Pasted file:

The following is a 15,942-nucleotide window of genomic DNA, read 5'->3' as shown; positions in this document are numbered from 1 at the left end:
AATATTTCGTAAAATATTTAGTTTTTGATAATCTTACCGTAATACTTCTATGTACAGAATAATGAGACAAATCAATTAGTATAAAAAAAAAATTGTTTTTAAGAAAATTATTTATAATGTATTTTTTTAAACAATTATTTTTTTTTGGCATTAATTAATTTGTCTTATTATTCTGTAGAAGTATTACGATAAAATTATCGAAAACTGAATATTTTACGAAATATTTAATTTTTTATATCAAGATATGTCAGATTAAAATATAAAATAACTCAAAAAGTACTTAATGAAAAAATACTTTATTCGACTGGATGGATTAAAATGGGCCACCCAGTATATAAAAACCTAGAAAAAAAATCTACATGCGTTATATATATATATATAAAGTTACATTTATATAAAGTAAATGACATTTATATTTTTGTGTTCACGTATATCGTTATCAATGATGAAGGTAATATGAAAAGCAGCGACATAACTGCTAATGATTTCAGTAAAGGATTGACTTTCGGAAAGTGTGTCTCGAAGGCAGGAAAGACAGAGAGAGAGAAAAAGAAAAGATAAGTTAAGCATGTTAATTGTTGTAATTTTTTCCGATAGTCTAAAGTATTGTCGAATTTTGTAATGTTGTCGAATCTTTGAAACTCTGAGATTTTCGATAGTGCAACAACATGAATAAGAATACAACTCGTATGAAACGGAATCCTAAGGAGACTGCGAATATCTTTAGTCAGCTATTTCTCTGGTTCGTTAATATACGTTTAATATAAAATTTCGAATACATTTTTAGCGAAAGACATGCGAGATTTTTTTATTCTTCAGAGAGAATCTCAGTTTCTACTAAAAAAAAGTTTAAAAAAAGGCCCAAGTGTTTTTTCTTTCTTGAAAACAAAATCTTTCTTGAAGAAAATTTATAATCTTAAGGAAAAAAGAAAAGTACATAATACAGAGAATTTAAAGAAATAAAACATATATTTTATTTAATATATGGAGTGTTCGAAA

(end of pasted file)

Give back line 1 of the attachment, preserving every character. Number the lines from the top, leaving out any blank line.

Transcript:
The following is a 15,942-nucleotide window of genomic DNA, read 5'->3' as shown; positions in this document are numbered from 1 at the left end: